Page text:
President Corazon Aquino said Thursday a successful conclusion to long-running talks on the operation of strategic U.S. bases in the Philippines is in sight after discussions with a senior U.S. official.

Michael Armacost, undersecretary of state for political affairs, also expressed optimism after a 40-minute call to discuss the stalled negotiations at the presidential palace.Details of the meeting with Aquino were not disclosed. Armacost said Philippine Foreign Secretary Raul Manglapus and Gaston Sigur, assistant secretary of state for East Asian and Pacific Affairs, continued talks on the bases in New York later.

Aquino told palace reporters that Manglapus "sounded very optimistic and confident" in a morning telephone call Thursday from New York.

"He told me that things are moving. They all point to a successful end of the review talks," she said, adding Manglapus would deliver a full report when he returns to Manila on Oct. 11 or 12.

"The differences are narrowing and progress was being made and the hope was there for an early conclusion," Armacost told reporters. Asked if he expects the talks to be completed this month, Armacost said, "I certainly hope they will be."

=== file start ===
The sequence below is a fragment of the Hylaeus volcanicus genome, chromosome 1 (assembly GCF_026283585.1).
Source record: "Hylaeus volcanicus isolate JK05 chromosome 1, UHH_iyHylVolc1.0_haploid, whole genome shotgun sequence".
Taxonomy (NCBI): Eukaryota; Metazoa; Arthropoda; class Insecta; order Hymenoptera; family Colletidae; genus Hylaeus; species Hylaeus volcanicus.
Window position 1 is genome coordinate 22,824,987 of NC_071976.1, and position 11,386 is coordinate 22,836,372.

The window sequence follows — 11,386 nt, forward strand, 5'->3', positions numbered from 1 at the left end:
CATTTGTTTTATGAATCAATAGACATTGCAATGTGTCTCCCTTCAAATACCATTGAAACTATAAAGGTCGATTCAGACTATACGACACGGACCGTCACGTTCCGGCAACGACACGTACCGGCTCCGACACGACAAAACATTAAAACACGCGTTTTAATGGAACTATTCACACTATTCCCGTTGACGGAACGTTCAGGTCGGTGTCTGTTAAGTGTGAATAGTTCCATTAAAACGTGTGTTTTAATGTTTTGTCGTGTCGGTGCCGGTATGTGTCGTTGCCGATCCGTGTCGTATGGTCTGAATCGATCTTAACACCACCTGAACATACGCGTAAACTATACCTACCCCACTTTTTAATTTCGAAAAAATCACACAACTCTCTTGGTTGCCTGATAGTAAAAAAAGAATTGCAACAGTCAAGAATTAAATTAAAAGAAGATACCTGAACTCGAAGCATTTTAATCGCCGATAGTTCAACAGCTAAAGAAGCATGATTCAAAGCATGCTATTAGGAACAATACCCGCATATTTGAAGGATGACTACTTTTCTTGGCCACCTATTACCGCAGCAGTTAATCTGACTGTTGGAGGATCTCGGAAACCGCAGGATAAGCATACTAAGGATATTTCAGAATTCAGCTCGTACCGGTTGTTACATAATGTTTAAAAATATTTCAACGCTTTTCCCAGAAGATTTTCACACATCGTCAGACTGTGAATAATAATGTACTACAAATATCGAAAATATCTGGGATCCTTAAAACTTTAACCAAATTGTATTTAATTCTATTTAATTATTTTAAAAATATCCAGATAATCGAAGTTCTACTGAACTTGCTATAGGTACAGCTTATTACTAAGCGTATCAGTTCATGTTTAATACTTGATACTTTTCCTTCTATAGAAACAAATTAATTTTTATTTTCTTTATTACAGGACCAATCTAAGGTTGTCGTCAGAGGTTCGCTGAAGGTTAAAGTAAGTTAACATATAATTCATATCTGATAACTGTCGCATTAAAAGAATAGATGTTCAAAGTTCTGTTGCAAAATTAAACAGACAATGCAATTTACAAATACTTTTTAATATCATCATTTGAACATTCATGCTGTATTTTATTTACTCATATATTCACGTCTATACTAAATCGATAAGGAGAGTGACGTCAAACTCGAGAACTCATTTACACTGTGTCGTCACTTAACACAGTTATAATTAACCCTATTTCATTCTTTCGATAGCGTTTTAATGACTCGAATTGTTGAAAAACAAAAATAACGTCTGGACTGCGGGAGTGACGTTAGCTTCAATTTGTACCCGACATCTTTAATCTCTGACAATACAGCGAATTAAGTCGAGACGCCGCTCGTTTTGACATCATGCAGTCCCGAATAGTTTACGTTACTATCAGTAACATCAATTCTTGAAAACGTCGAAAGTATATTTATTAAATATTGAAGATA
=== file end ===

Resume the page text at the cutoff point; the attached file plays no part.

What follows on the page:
Aquino "seemed to share the hope that there will be good news, and soon," said Armacost, who arrived Wednesday for a three-day visit to review Philippine-U.S. ties. He was accompanied by Ambassador Nicholas Platt at the palace.

Negotiations, which started in April, on arrangements in the final years of the 1947 agreement covering Clark Air Base and Subic Bay Naval Base have been stalled over compensation.

The Philippines is seeking $1.2 billion in each of the last two years of the treaty expiring in 1992, up from the $180 million in aid Washington provides annually.

An agreement in the current negotiations is expected to lead to an extension of the treaty on America's oldest and largest overseas bases.